Mining comes and goes with fluctuating demand for minerals, but the draw of the desert is eternal. By the 1920s borax mining activity had slowed and the Pacific Coast Borax Company began looking for other uses for its holdings in Death Valley. The . . . — — Map (db m159455) HM
These panels deal with how borax was mined and refined at the Harmony Borax Works in Death Valley.
Borates - salt minerals - were deposited in ancient lake beds that uplifted and eroded into the yellow Furnace Creek . . . — — Map (db m80567) HM
Furnace Creek is a spring fed stream flowing into Death Valley. Native Americans lived here centuries prior to its discovery by lost Forty Niners. In 1881, Aaron Winters found borax nearby, and sold his claims and water rights to William Tell . . . — — Map (db m159457) HM
Steam tractor and ore wagons introduced
at Old Borate to replace the twenty mule
teams and replaced in turn by the Borate
and Daggett Railroad. The tractor was later
used and abandoned on the Beatty-Keane
Wonder Mine Road in Death Valley. — — Map (db m159872) HM
On the marsh near this point borax was discovered in 1881 by Aaron Winters who later sold his holdings to W. T. Coleman of San Francisco. In 1882 Coleman built the Harmony Borax Works and commissioned his superintendent J. W. S. Perry to design . . . — — Map (db m158971) HM
He laid the foundation of the National Park Service, defining and establishing the policies under which its areas shall be developed and conserved unimpaired for future generations. There will never come an end to the good that he has done. — — Map (db m158620) HM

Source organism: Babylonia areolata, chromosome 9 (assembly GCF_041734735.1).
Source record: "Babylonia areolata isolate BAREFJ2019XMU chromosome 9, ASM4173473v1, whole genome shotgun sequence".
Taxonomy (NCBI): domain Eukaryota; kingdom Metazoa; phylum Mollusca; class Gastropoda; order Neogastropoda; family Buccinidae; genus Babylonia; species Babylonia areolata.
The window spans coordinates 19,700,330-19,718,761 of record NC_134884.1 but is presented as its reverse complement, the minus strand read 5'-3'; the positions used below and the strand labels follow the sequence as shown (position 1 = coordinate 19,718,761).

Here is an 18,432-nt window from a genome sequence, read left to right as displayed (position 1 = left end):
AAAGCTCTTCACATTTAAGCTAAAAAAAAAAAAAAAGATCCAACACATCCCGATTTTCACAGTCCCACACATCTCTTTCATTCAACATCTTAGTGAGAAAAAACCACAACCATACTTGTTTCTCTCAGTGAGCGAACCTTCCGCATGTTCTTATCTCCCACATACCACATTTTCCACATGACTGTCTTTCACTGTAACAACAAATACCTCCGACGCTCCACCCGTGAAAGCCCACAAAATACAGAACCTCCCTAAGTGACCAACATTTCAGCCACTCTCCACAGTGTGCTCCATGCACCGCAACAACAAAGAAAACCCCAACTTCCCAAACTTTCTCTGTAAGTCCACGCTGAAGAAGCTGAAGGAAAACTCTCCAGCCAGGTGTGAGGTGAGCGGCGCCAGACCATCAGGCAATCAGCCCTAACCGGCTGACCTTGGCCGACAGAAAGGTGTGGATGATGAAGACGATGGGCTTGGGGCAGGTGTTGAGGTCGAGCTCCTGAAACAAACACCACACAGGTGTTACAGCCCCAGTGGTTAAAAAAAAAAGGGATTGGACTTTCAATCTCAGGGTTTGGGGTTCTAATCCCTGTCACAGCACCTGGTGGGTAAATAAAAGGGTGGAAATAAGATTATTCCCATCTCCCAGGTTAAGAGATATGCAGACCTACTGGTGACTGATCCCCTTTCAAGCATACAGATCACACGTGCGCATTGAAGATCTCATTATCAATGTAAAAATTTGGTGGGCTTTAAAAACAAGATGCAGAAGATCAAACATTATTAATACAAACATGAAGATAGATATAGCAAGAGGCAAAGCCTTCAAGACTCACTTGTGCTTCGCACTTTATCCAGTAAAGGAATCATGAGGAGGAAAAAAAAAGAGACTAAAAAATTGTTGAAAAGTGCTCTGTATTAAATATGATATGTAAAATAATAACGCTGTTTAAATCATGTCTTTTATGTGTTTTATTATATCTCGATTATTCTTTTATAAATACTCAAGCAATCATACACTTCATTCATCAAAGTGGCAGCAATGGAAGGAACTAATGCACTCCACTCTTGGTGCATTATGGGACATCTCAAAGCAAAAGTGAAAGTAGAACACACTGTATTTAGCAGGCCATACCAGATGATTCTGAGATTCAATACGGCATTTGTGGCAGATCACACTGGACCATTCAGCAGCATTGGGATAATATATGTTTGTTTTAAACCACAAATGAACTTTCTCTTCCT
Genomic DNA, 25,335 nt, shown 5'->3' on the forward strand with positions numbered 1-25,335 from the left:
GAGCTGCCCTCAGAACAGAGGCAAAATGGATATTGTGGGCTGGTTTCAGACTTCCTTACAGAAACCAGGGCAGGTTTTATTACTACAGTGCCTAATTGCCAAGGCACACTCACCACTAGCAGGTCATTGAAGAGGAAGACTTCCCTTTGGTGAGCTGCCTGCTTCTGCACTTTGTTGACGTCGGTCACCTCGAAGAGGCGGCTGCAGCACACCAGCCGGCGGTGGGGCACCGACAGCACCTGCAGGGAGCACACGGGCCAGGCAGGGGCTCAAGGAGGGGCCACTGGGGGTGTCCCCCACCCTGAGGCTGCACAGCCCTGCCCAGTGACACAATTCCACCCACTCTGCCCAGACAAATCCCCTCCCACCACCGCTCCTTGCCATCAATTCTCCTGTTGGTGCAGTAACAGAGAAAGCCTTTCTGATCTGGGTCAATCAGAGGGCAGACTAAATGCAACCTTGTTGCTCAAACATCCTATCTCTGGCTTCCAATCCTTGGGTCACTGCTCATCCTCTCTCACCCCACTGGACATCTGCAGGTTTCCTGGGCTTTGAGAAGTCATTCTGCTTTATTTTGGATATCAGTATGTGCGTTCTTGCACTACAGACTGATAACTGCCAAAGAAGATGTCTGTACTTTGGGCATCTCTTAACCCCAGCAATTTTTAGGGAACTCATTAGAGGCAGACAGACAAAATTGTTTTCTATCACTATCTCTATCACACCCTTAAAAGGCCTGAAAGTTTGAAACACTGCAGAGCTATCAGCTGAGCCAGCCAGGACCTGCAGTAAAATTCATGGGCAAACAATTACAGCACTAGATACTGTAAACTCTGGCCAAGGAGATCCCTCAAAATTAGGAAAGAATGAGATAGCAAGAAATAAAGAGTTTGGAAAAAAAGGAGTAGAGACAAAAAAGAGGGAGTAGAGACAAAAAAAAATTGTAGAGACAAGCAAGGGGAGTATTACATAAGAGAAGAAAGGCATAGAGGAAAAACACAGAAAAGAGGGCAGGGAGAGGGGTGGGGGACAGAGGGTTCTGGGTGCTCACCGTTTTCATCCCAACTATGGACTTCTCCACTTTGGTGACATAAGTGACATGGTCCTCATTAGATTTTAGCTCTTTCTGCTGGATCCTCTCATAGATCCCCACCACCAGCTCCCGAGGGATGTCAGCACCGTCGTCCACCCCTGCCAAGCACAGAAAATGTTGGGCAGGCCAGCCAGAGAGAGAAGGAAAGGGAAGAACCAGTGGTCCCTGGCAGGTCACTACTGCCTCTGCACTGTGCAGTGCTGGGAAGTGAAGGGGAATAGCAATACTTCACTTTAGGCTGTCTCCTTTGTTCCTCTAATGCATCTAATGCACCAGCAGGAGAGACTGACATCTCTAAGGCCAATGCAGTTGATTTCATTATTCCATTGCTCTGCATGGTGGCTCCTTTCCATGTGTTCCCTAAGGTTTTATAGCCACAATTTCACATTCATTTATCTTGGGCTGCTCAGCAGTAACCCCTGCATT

For more than a century, the 20 Mule Team has been the symbol of the Borax industry — on product labels, in history books, and on television. The status is well-earned; mule teams help solve the most difficult task that faced death Valley Borax . . . — — Map (db m194275) HM
Though steeped in legend, the frenzied search
for gold and other materials in Death Valley
produced few fortunes. Borax, the "White
Gold of the Desert," ranks as the valley's
most profitable mineral.
Harmony Borax works, in front of you, . . . — — Map (db m32661) HM
This auditorium is one of three original buildings remaining here from Manzanar War Relocation Center. As you walk closer, listen for laughter, tears, music—the sounds of celebration and sadness that once echoed through this building’s . . . — — Map (db m122704) HM WM
At the request of settlers, Colonel George Evans led a military expedition to this site on July 4, 1862. Hence its name “Independence”. Indian hostilities ceased and the camp closed. War again broke out in 1865 and the camp was reoccupied as Fort . . . — — Map (db m2954) HM
An oil burning steam locomotive, built by Baldwin in 1911, was purchased by the Southern Pacific R.R. in 1926 to haul passengers and freight along the 300 miles narrow gauge line, known locality as the “Slim Princess”. Jim Butler of . . . — — Map (db m52099) HM
Architect: William H. Weeks
Contractor: McCombs and Son
Board of Supervisors
George W. Naylor * Amos Hancock
Thomas Thomson, Jr. * W.V. Butler
Accepted: November 8, 1921
The Inyo County Courthouse is . . . — — Map (db m2956) HM